Whether it’s for students in kindergarten or the top of high school, the success of any education program depends on its ability to improve the knowledge, skills and abilities of all students. To do this, programs need to measure student growth in ways that are reliable and valid – not just for the bottom half of the class, but also for the top half. To do this, they need data sgp.
Unlike traditional test scores, which are calculated for groups of students of comparable starting points, SGPs are based on the individual histories of each student. This means that the results of a single assessment can be used to estimate what a student would achieve on an upcoming assessment, given their previous history and current performance. This approach to measurement enables educators to identify students who need additional support and help, as well as to differentiate instruction based on student need.
While SGPs can be analyzed at many levels, the most important is at the classroom level. In a classroom, SGPs can be used to determine the appropriate placement of students in academic courses or to determine if a student is ready to graduate. In addition, SGPs can be analyzed to evaluate the effectiveness of a teacher or school. The simplest form of SGP analysis involves comparing the progress of a student to that of students in the same grade level at their school who are taught by a similarly qualified educator.
SGPs can be analyzed at the student, school and district levels to understand how different educational programs are performing and what they need to do to improve student achievement. This requires accurate and accessible data that includes historical performance, growth trajectories and projections. It also requires a clear and transparent communication of these findings to all stakeholders.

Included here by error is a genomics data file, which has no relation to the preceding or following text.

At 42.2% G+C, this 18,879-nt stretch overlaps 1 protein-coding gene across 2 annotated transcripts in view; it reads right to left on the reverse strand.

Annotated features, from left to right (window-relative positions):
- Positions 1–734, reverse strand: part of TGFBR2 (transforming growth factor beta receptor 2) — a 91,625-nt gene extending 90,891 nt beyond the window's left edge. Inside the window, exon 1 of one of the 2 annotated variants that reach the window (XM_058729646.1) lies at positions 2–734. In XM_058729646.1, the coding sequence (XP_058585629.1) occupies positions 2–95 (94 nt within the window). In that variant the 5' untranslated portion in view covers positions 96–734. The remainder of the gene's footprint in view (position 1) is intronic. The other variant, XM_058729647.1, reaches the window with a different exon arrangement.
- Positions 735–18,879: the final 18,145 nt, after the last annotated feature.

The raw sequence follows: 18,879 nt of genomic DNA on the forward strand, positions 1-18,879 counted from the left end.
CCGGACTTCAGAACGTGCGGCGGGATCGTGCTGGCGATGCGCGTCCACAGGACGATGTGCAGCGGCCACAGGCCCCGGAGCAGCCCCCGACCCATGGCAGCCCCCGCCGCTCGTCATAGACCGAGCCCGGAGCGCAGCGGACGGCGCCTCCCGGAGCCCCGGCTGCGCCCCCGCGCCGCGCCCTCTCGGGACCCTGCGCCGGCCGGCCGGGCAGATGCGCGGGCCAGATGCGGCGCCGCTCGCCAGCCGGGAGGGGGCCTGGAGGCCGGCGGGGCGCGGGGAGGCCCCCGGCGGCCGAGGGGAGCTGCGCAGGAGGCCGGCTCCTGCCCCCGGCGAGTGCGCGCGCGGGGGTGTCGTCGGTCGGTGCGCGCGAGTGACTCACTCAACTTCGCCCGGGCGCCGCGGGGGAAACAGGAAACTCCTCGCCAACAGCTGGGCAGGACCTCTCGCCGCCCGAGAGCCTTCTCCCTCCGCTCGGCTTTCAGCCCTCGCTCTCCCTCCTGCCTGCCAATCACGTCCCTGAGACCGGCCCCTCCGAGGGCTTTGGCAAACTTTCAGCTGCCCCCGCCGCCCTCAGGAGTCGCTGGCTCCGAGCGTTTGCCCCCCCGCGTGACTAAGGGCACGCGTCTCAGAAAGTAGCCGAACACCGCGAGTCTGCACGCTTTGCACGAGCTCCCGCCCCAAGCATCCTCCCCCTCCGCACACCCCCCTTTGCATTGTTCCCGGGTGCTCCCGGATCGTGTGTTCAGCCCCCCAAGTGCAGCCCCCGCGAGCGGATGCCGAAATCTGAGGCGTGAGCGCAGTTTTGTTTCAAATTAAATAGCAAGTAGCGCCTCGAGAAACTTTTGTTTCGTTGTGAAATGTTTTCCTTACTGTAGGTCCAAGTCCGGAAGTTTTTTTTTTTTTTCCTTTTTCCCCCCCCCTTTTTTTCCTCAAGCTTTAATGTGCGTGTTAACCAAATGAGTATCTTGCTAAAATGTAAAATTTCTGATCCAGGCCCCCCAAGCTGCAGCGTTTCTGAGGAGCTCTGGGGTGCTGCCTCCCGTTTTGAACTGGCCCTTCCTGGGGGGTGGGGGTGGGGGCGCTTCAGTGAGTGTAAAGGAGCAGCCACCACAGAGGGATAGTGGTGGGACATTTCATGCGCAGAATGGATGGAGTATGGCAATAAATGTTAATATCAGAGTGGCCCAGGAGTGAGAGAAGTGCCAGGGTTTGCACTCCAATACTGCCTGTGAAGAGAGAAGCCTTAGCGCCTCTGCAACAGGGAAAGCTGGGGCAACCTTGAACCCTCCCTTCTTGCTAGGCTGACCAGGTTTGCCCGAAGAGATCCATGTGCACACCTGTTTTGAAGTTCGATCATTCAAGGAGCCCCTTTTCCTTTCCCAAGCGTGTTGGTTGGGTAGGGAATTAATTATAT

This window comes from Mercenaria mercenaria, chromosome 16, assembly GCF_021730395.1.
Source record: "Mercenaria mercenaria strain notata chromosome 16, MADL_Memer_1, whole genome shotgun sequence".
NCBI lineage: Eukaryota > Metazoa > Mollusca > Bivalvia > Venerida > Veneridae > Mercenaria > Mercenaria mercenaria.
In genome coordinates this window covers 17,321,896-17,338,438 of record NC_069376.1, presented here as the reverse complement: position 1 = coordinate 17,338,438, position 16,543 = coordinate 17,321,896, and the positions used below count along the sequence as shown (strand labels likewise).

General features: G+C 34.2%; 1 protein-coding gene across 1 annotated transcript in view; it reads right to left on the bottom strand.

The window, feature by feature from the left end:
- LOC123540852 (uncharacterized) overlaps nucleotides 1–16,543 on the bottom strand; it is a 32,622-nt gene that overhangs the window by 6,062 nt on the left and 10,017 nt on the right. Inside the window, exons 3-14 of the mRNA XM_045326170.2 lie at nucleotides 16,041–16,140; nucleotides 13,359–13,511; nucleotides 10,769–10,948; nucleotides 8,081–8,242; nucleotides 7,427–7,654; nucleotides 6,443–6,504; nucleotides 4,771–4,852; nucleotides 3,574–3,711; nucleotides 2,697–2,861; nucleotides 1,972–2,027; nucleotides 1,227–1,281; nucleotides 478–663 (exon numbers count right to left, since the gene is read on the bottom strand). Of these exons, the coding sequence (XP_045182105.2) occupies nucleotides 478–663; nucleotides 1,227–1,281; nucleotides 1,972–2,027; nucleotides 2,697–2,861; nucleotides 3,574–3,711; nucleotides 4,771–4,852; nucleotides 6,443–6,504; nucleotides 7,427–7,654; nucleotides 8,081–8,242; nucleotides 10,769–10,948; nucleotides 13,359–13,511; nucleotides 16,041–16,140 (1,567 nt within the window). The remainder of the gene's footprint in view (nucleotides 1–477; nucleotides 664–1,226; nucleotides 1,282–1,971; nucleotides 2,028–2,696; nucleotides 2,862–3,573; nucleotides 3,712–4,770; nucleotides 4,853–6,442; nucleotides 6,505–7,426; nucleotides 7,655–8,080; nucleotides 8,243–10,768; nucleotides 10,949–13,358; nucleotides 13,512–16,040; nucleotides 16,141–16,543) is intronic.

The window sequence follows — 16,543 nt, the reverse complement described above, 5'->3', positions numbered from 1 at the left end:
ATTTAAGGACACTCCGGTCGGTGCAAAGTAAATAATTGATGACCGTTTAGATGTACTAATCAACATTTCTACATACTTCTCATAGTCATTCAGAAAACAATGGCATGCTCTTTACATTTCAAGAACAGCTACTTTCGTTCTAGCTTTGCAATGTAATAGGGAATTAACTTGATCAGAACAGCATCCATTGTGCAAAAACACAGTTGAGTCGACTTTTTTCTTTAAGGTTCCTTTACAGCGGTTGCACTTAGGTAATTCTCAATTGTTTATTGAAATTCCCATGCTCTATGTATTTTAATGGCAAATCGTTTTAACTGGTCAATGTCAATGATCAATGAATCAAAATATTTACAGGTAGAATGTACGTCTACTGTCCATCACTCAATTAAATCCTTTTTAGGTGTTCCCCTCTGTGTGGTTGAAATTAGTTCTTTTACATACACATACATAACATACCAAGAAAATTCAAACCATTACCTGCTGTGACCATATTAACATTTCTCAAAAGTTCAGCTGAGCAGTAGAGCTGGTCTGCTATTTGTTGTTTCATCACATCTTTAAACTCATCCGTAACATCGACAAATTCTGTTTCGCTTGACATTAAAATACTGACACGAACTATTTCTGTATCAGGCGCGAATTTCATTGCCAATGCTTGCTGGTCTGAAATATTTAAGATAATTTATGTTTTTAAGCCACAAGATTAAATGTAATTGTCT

Fortunately, the sgpdata package provides an exemplar WIDE and LONG formatted data set to facilitate this work. The sgpData_WIDE dataset models the data structure required to support the lower level functions studentGrowthPercentiles and studentGrowthProjections while the sgpData_LONG dataset represents longitudinal (time dependent) data for each individual student.
Both the sgpData_WIDE and sgpData_LONG datasets include an anonymized, teacher-student lookup table that allows students to be associated with multiple teachers in a content area for a given year. This is a necessary feature of SGP analysis, as relationships between true SGPs and student background covariates are likely to depend on PTh, and the distributional properties of this function can only be assessed with the availability of full longitudinal data.
As SGP analyses become increasingly operationally driven, it is likely that many states will require the use of LONG formatted data. Most higher level functions in the sgpdata package are designed to work with long data and assume that it is managed via the embedded sgpData stateData meta-data. This is preferable to using WIDE data if updating analyses for each new assessment year because of the simpler management and preparation of long data sets.